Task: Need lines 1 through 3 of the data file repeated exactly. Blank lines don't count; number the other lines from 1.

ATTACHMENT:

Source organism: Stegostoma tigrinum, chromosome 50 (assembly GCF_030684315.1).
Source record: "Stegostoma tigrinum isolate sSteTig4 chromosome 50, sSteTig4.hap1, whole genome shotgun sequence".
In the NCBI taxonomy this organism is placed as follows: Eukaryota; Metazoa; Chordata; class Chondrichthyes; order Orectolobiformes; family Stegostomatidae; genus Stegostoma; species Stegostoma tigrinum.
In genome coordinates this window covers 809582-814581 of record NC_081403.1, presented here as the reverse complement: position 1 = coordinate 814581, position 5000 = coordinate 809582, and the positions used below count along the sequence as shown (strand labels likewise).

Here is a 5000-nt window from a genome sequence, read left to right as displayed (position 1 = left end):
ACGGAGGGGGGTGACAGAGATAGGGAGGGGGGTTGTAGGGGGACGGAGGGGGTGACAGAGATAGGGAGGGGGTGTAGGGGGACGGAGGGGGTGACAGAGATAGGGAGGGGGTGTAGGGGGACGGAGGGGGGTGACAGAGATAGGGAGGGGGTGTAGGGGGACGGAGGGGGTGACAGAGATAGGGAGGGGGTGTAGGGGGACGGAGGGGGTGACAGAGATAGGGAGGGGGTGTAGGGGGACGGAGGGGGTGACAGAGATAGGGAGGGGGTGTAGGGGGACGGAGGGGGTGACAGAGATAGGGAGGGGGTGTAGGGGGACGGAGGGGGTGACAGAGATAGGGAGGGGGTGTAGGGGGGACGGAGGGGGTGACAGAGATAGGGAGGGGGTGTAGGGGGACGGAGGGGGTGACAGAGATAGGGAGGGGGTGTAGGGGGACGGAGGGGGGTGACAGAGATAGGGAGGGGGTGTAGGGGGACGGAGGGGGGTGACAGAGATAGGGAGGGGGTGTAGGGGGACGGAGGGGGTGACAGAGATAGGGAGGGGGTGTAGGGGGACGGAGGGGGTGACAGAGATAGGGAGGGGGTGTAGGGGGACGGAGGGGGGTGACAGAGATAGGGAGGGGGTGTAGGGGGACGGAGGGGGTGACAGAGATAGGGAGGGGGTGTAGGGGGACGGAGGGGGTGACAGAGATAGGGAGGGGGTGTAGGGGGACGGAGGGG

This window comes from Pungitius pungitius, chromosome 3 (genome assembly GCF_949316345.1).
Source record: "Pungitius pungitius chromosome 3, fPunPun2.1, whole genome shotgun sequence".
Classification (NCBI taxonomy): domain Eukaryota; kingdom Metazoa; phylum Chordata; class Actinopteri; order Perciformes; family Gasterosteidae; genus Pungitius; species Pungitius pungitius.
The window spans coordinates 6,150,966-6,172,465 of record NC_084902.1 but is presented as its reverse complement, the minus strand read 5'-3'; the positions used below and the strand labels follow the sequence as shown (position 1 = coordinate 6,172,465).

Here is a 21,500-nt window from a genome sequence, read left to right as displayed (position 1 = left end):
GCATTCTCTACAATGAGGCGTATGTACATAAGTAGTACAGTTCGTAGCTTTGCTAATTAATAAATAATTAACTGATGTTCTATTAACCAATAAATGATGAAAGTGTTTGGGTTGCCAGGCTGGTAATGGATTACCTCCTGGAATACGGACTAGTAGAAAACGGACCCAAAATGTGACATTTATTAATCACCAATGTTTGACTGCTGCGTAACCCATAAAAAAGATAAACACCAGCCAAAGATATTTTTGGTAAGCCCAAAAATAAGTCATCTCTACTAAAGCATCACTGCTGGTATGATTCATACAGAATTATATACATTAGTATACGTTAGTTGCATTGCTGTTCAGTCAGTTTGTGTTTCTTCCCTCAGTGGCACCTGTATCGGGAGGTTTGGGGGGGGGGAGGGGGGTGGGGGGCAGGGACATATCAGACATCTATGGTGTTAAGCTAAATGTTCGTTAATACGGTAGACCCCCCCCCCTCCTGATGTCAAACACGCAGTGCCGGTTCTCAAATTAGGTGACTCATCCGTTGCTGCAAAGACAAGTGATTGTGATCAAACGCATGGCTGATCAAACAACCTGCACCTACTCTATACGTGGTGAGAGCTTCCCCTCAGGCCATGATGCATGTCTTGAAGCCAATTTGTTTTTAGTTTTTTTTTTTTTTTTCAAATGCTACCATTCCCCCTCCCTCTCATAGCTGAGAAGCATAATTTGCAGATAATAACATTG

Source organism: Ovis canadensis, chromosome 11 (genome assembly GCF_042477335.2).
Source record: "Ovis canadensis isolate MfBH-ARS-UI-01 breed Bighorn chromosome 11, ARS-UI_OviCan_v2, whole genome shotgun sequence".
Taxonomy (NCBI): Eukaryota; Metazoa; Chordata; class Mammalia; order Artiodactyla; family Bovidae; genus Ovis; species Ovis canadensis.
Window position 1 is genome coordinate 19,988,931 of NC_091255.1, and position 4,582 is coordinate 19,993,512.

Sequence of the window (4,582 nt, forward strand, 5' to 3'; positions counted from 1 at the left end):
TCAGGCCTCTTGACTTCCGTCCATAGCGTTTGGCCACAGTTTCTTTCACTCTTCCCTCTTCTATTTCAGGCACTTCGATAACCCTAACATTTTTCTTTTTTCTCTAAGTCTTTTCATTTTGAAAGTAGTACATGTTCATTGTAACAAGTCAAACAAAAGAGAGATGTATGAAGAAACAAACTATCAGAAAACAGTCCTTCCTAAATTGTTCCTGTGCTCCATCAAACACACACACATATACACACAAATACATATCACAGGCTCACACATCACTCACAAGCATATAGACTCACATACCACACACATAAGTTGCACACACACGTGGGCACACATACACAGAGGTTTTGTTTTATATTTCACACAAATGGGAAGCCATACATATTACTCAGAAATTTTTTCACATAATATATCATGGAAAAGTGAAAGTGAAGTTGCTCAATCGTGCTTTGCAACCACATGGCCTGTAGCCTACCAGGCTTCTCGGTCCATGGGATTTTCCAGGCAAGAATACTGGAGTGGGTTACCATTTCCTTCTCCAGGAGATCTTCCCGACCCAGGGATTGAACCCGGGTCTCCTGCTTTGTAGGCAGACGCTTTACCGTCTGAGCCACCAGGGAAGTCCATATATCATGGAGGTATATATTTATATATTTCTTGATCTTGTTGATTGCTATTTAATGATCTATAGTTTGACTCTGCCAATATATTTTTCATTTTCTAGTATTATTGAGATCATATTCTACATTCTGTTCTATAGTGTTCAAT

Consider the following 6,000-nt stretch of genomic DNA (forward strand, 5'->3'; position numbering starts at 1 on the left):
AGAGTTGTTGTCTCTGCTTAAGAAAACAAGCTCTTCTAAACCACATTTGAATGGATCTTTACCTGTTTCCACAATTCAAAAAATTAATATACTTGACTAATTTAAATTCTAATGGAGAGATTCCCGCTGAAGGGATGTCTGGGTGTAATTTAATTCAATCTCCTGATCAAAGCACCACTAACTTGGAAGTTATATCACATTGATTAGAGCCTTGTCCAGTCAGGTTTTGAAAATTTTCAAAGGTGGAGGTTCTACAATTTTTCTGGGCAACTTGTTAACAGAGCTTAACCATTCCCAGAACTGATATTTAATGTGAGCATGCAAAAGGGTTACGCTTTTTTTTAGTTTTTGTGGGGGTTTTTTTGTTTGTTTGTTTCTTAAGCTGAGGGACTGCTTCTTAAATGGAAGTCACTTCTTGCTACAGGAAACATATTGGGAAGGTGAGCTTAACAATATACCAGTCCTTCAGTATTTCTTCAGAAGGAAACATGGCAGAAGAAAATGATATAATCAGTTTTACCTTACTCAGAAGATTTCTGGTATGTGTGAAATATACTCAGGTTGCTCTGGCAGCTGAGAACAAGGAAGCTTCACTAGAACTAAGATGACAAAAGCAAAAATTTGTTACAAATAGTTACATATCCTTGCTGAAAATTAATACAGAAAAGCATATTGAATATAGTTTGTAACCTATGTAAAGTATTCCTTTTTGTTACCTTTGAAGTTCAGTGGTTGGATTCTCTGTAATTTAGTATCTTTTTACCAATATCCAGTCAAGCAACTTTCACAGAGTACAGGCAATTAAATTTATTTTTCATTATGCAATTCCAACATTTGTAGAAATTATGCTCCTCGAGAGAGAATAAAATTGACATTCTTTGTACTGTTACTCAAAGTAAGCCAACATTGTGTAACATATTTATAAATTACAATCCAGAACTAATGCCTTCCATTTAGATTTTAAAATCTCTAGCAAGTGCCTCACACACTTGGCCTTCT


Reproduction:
Source organism: Stegostoma tigrinum, chromosome 50 (assembly GCF_030684315.1).
Source record: "Stegostoma tigrinum isolate sSteTig4 chromosome 50, sSteTig4.hap1, whole genome shotgun sequence".
In the NCBI taxonomy this organism is placed as follows: Eukaryota; Metazoa; Chordata; class Chondrichthyes; order Orectolobiformes; family Stegostomatidae; genus Stegostoma; species Stegostoma tigrinum.